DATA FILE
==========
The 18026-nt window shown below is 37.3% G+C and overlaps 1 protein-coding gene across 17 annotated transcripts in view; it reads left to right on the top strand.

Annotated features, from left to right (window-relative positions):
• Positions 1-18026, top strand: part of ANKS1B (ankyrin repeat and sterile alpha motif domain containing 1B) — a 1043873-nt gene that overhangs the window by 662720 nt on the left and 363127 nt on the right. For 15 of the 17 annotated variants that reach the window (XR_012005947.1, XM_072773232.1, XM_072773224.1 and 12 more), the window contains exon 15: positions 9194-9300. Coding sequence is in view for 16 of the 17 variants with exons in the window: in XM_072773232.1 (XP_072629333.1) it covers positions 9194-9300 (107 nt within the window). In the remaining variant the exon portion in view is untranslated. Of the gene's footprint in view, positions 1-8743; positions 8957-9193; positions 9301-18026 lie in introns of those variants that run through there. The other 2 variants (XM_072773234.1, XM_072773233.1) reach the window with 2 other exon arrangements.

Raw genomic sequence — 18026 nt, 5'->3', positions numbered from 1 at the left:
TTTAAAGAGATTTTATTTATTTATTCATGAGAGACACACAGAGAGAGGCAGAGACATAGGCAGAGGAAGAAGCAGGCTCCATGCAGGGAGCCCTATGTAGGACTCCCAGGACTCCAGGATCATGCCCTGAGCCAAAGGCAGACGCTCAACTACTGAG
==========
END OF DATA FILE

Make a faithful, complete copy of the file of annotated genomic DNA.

The 18026-nt window shown below is 37.3% G+C and overlaps 1 protein-coding gene across 17 annotated transcripts in view; it reads left to right on the top strand.

Annotated features, from left to right (window-relative positions):
• Positions 1-18026, top strand: part of ANKS1B (ankyrin repeat and sterile alpha motif domain containing 1B) — a 1043873-nt gene that overhangs the window by 662720 nt on the left and 363127 nt on the right. For 15 of the 17 annotated variants that reach the window (XR_012005947.1, XM_072773232.1, XM_072773224.1 and 12 more), the window contains exon 15: positions 9194-9300. Coding sequence is in view for 16 of the 17 variants with exons in the window: in XM_072773232.1 (XP_072629333.1) it covers positions 9194-9300 (107 nt within the window). In the remaining variant the exon portion in view is untranslated. Of the gene's footprint in view, positions 1-8743; positions 8957-9193; positions 9301-18026 lie in introns of those variants that run through there. The other 2 variants (XM_072773234.1, XM_072773233.1) reach the window with 2 other exon arrangements.

Raw genomic sequence — 18026 nt, 5'->3', positions numbered from 1 at the left:
TTTAAAGAGATTTTATTTATTTATTCATGAGAGACACACAGAGAGAGGCAGAGACATAGGCAGAGGAAGAAGCAGGCTCCATGCAGGGAGCCCTATGTAGGACTCCCAGGACTCCAGGATCATGCCCTGAGCCAAAGGCAGACGCTCAACTACTGAG